Do What You Love, Not What You Think You Should. Your career path does not need to be a straight line.
“Eight of the ten things you have decided about yourself at the age of twenty will, over time, prove to be false. The other two things will prove to be so true that you’ll look back in twenty years and howl.”
What advice would you give to your younger self? I always thought that question was trite and ridiculous but now at age thirty-three it makes a little bit more sense to me. For as long as I can remember I’d always wanted to be a teacher. I went through high school and the idea of going to a four-year university was basically a no- brainer, I was on the straight and narrow career path.
Go to college. Graduate. Get your dream job. Live happily ever after.
If I could give my younger self one piece of advice, it would be this: Don’t put pressure on yourself to do the things that you think you’re supposed to. And there’s no set order in which you have to accomplish the goals that you set for your career path. And your dreams and goals can change over time. But my younger self probably wouldn’t have listened to me anyway. Because let’s face it, as a college freshman you think you know everything and it isn’t until about your junior year that you look back and realize how little you actually knew.
So, I graduated from high school, went to college, transferring a couple of times a long the way. Unlike most undergraduate students, I never changed my major. I enjoyed my studies in English Education, excelled in my classes, and developed lasting friendships, many of which I still have today. I was so confident that I was on the right career path. I’d never wanted to do anything else. I’d never wanted to be anything else.
I was certain that I’d find a job in my field of choice within a year of finishing college.
After all that was what all my professors had told me.
So it had to be true right?
But after five years of diligently staying on my career path and applying for every teaching job I could find, and using every networking source I could. I was still unemployed. My career path took it’s first big curve. It got to the point where I was no longer looking for my dream job; I was looking for any job. I began volunteering at a local hospital and found that something that started as a way to pass the time turned into something I actually enjoyed. When I wasn’t working at the hospital, I was still applying for teaching jobs. Eighteen months later, I was hired. But not in a teaching position….I started writing.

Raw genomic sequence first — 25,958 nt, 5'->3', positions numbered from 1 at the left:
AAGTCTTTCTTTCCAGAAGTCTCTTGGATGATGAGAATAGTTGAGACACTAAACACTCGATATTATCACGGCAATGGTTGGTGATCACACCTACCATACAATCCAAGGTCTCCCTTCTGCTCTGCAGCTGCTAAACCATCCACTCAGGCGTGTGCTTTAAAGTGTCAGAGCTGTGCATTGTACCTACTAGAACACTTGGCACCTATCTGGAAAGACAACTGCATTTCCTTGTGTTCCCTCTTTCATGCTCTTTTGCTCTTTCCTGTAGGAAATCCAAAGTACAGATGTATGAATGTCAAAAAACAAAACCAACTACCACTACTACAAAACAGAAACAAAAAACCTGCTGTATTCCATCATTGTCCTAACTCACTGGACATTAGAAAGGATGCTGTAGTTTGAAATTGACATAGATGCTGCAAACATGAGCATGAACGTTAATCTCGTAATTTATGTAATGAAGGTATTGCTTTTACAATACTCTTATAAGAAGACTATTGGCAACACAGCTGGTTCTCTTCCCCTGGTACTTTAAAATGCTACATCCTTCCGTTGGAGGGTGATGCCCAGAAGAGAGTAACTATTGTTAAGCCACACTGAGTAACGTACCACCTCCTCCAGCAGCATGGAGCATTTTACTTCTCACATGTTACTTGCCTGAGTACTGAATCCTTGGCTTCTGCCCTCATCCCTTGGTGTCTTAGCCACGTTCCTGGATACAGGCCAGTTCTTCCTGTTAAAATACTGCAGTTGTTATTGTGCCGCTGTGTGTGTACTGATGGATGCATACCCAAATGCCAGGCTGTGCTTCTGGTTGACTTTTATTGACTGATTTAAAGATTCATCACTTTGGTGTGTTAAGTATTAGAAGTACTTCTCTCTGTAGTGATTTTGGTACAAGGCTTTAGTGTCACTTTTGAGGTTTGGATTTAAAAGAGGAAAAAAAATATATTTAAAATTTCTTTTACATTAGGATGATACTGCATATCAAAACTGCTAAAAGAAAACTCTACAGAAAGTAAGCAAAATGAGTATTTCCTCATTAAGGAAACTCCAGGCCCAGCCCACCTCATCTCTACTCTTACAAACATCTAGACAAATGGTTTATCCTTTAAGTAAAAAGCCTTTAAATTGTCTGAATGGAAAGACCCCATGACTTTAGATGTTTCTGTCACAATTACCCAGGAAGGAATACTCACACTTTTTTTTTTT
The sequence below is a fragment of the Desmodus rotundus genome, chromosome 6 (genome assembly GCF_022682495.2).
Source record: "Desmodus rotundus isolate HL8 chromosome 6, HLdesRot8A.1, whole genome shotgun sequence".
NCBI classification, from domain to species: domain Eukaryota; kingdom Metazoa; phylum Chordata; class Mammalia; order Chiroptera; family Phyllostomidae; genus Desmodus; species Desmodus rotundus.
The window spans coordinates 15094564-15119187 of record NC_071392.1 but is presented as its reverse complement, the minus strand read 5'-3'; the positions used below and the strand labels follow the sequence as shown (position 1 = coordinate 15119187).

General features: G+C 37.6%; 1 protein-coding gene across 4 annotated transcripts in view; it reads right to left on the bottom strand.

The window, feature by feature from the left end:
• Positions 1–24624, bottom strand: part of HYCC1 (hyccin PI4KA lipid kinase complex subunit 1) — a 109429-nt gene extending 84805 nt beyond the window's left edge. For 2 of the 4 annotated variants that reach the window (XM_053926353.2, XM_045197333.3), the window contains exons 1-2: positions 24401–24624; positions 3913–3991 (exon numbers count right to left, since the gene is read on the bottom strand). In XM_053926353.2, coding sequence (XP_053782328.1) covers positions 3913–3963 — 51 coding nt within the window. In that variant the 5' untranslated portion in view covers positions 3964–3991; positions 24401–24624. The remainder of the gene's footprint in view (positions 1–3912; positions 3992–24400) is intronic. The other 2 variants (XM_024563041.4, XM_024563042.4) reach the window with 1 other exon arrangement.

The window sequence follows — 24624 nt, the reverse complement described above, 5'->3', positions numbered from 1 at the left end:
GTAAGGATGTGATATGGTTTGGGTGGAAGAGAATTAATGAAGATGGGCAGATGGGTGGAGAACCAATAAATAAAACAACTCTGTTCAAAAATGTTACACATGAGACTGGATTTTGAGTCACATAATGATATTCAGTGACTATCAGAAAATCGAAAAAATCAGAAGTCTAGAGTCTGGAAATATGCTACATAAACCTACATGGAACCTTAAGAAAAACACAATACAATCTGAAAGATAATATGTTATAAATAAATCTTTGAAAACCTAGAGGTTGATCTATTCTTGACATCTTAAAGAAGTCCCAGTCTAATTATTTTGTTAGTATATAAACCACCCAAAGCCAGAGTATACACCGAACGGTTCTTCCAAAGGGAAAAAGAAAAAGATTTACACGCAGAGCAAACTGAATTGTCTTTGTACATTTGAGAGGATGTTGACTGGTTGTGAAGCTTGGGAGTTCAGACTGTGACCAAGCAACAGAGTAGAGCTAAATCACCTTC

I’d always liked writing but I never thought you could make a career out of it.
But I was wrong.
I started freelance writing and editing. At first it was a good way to keep my skills sharp for the time when I would eventually step into the classroom. But, although teaching remains an aspiration of mine, I’ve found that writing has become my true passion. I published my first novel in July 2015, and I continue to work as a freelance writer and editor. I work from home most days and set my own hours. That being said, I work just as hard, if not harder than someone with a nine to five job. But I love it. I’m happy. So do what you love, not what you think you should.
Amy Beth Outland is a freelance writer and editor with social media experience and a B.A. in English and Type: 09 teaching certification from Illinois State University. She has worked as a freelance writer and editor for both Writer.ly and Gather.com. Amy has also had several poems published in the Chicago based fine arts journals. Her first novel I’m Not Broken is available now from Amazon.com. You can follow Amy on Twitter @amypond27 or find her on Facebook, Google + or LinkedIn.